There are many things we can do to act on this today!  We can reduce energy related greenhouse gas emissions by calling for more renewable energy sources.  We can make buildings more energy efficient by retrofitting old buildings and pushing for greener codes for new construction, and we can conserve water – because saving water saves energy!


Energy Project Ideas and Inspiration

Campaign Types Key – 🔊 🏢 📅 👍

In a future Phase, you’ll learn about the different types of campaigns you can use to implement your solution. Each project below aligns with one or more of these Campaign Types so we’ve marked them out using these symbols:

  • 🔊 – Public Education & Action Campaign
  • 🏢 – Institutional Change Campaign
  • 📅 – Event Promotion Campaign
  • 👍 – Program Adoption & Participation

Solution: Advocate for Transition to Renewable Energy

  • 🏢 – Go Renewable! Call on your school, your district, or your city to commit to 100% renewable energy!

Solution: Increase Energy Efficiency

  • 🔊 – Switch to Energy Saving Mode! Educate and inspire the public to make energy efficient lifestyle changes, including switching to LED lighting, motion sensor lighting, smart thermostats, power-strip use, etc.)
  • 🏢 👍 – Go for a Cool Roof! Get your school, district, or city to commit to cool roof upgrades.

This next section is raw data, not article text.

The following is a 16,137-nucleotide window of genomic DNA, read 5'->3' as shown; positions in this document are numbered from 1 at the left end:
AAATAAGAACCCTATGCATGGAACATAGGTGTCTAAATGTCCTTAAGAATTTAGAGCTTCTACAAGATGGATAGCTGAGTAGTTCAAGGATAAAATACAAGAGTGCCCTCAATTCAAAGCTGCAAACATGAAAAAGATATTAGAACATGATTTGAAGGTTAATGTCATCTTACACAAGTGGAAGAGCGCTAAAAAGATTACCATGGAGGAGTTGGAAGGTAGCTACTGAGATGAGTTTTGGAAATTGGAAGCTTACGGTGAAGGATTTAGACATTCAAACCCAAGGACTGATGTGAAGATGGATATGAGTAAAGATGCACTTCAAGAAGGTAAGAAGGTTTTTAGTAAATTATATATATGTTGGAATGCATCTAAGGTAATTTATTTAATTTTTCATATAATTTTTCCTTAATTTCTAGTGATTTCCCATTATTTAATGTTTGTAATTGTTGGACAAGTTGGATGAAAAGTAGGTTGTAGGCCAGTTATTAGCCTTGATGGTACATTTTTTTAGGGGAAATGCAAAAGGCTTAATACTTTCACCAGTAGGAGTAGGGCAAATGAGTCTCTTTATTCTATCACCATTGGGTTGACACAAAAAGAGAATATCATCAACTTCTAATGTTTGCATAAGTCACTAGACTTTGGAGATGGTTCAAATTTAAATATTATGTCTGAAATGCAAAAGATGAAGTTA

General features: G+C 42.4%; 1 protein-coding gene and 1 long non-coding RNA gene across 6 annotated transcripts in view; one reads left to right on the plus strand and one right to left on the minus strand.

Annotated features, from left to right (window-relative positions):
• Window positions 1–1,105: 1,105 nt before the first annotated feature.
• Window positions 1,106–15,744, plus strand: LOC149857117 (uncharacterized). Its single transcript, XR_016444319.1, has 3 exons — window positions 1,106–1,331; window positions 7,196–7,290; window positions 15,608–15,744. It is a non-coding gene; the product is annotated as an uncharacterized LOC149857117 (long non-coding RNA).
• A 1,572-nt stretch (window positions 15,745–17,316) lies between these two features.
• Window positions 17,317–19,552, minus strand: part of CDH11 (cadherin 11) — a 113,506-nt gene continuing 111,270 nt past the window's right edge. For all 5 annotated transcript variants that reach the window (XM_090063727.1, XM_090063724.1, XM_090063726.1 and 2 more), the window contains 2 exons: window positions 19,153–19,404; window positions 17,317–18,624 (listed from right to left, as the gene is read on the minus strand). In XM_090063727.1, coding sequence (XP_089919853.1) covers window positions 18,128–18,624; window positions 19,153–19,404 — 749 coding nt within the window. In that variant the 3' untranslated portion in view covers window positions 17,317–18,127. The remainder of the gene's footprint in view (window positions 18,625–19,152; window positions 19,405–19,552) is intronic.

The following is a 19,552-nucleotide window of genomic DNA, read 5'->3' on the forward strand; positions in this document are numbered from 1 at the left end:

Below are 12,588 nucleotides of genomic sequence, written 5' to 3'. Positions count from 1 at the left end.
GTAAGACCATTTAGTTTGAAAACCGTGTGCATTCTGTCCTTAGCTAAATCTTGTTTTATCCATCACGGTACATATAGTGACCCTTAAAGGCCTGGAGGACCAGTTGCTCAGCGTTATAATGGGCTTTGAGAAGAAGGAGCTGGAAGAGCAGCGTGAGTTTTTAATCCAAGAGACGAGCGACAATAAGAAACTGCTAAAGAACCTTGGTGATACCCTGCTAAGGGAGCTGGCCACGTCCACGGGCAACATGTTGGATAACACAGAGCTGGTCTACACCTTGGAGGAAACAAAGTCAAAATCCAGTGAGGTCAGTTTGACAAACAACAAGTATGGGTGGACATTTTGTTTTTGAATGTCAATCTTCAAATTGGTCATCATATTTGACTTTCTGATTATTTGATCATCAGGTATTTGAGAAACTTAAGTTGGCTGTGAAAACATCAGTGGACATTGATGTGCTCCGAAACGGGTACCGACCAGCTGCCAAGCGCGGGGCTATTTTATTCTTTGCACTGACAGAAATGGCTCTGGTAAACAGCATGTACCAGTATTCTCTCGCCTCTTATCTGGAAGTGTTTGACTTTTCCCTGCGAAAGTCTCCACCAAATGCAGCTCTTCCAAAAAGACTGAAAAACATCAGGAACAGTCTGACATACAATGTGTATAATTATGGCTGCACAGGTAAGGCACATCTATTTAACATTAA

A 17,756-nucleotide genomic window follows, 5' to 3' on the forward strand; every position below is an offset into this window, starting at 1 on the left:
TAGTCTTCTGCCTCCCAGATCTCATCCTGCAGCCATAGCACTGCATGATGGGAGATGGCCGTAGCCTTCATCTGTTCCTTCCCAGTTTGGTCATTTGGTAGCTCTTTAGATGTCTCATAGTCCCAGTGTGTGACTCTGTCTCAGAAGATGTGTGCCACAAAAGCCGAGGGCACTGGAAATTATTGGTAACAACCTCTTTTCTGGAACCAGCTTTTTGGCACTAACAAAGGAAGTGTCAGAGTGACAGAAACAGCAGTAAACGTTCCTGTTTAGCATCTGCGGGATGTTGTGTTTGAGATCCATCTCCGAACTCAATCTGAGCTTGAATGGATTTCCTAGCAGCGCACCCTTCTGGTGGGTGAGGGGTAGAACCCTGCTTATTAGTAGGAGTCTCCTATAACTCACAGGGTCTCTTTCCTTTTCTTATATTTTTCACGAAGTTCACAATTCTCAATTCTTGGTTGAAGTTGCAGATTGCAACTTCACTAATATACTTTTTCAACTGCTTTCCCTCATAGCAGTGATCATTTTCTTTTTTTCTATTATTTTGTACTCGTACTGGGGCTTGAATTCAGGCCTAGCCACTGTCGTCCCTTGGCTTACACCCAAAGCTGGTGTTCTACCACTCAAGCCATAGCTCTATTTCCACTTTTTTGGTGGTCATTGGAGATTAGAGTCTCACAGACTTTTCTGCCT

• 🏢 👍 – Showcase a Net-Zero Project! Work with a local builder or architect to showcase a Net-Zero energy building in your community. Don’t have one where you live? Advocate for a demonstration project with your city.
  • 🏢 – Change the Codes! Advocate for Net-Zero building codes for new construction (see California’s Title 24 Building Energy Efficiency)

Solution: Save Water to Save Energy

  • 🔊 – Be a Water Saver! Educate and inspire the public to make water efficient changes, like shorter showers and turning off the tap – as well as retro-fit changes like switching to low-flow toilets, showerheads, and faucets, installing graywater systems for laundry and landscape irrigation, installing rain barrels and rain and native gardens.
  • 📅 🔊 – Host “Fix-A-Leak” Week: Educate and inspire the public to fix the common household leaks in faucets, showerheads, and irrigation that account for nearly 10,000 gallons of wasted water a year.
  • 🔊 🏢 📅 👍 Limit Thirsty Lawns! Advocate for a lawn-to-garden rebate program, host a demonstration garden project, put on a community tour of low-water gardens, or call for Low Impact Development Standards for collecting stormwater and run-off (see Los Angeles County’s Stormwater and Runoff Pollution Control Standards)

Delve Deeper into Energy Issues

Check out the videos and links below to help you learn even more about this topic!

Renewable Energy Explained

Non-renewable Energy Sources

Monica Araya’s TED talk

Next Step: Pick Your Climate Solution Topic

Are you sold on Energy for your project? Fantastic! Head back to Phase 1 to fill out the form titled “Phase 1.1 – Pick a Climate Solutions Topic to Focus On”